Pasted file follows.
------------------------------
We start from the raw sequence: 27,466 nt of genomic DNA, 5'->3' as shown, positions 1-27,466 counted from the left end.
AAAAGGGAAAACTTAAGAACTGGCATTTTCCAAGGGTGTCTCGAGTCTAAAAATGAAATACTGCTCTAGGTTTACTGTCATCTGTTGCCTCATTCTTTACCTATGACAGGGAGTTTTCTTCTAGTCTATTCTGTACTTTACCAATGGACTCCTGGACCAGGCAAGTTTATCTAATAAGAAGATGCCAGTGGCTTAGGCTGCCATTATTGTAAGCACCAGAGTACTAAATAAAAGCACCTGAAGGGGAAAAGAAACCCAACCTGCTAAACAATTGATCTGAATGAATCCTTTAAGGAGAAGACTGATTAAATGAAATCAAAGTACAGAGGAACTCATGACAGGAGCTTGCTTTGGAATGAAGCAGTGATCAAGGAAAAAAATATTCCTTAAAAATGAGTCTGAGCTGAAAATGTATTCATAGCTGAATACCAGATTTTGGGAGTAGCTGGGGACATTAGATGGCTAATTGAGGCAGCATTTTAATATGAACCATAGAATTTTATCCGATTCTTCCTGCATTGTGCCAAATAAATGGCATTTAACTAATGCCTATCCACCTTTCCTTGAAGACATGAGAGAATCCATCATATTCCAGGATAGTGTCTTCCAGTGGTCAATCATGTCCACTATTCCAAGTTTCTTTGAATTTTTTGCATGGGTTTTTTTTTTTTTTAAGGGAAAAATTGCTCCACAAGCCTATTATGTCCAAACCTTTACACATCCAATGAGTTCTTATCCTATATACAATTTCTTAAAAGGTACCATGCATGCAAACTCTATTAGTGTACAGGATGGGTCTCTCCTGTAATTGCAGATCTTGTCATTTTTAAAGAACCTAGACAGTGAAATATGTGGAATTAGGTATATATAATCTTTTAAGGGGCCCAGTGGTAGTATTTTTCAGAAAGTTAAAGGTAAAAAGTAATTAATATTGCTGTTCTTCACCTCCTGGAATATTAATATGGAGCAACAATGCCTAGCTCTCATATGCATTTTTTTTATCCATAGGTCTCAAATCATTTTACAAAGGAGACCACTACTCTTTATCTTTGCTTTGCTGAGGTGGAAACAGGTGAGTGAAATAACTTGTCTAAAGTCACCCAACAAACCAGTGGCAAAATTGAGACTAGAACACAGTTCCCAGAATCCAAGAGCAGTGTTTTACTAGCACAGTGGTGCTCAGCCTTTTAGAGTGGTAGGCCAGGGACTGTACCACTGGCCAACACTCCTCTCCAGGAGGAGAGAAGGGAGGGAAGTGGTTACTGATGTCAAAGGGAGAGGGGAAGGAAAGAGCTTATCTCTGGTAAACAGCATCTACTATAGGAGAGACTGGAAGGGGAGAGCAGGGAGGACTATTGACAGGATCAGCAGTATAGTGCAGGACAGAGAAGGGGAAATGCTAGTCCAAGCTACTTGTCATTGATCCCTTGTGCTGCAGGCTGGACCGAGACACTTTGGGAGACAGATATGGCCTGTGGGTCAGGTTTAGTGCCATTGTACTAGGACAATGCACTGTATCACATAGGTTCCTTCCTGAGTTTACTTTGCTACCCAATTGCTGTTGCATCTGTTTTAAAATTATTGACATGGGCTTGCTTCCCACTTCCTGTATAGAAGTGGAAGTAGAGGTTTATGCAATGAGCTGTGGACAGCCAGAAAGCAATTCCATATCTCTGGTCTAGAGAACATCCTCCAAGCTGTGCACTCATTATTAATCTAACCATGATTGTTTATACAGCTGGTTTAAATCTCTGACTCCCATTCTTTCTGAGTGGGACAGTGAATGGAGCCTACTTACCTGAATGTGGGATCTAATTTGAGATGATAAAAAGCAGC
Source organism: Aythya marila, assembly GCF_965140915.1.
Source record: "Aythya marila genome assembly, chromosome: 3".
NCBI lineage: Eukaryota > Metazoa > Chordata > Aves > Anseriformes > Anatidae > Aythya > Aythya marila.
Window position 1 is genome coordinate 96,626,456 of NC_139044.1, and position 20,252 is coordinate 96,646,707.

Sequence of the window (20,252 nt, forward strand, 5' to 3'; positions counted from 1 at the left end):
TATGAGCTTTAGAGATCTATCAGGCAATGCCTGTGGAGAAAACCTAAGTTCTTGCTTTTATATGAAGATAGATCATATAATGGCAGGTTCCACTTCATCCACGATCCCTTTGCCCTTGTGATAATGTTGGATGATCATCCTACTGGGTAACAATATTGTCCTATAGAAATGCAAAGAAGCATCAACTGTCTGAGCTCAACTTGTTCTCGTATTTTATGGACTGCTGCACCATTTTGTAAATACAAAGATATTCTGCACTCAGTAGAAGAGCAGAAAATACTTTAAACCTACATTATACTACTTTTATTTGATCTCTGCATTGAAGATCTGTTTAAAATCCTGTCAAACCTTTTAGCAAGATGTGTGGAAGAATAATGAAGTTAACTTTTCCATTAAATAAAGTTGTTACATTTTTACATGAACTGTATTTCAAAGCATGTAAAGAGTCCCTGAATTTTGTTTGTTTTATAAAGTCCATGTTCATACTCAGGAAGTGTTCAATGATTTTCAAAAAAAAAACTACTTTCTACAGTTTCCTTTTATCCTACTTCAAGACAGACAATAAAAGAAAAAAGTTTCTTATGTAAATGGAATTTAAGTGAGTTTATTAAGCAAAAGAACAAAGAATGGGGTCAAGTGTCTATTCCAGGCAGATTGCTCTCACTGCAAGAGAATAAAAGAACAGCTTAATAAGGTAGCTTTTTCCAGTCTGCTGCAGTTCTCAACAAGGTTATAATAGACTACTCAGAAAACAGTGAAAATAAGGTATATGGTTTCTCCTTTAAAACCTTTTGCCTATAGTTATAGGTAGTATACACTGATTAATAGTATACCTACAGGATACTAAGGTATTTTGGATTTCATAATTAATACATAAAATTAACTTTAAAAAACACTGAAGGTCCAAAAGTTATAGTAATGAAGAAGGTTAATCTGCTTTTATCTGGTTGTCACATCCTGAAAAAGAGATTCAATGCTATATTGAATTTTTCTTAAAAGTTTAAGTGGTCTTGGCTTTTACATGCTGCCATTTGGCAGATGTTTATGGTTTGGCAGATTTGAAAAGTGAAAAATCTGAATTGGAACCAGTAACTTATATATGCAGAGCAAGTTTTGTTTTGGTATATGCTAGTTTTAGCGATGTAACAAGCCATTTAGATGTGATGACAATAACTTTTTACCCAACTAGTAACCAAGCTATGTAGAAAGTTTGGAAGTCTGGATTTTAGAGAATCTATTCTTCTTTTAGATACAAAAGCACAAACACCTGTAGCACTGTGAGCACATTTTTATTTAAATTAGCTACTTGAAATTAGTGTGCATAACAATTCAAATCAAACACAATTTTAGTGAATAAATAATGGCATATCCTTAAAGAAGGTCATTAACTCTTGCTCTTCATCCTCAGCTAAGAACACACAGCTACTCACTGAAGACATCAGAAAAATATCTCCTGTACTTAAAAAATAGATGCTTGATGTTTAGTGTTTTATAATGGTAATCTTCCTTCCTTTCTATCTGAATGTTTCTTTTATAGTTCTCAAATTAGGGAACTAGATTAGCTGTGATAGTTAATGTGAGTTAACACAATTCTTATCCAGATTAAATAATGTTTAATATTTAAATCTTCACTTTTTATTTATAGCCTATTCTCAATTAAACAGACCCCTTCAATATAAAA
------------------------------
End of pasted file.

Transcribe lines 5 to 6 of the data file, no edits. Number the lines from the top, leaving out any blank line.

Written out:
NCBI lineage: Eukaryota > Metazoa > Chordata > Aves > Anseriformes > Anatidae > Aythya > Aythya marila.
Window position 1 is genome coordinate 96,626,456 of NC_139044.1, and position 20,252 is coordinate 96,646,707.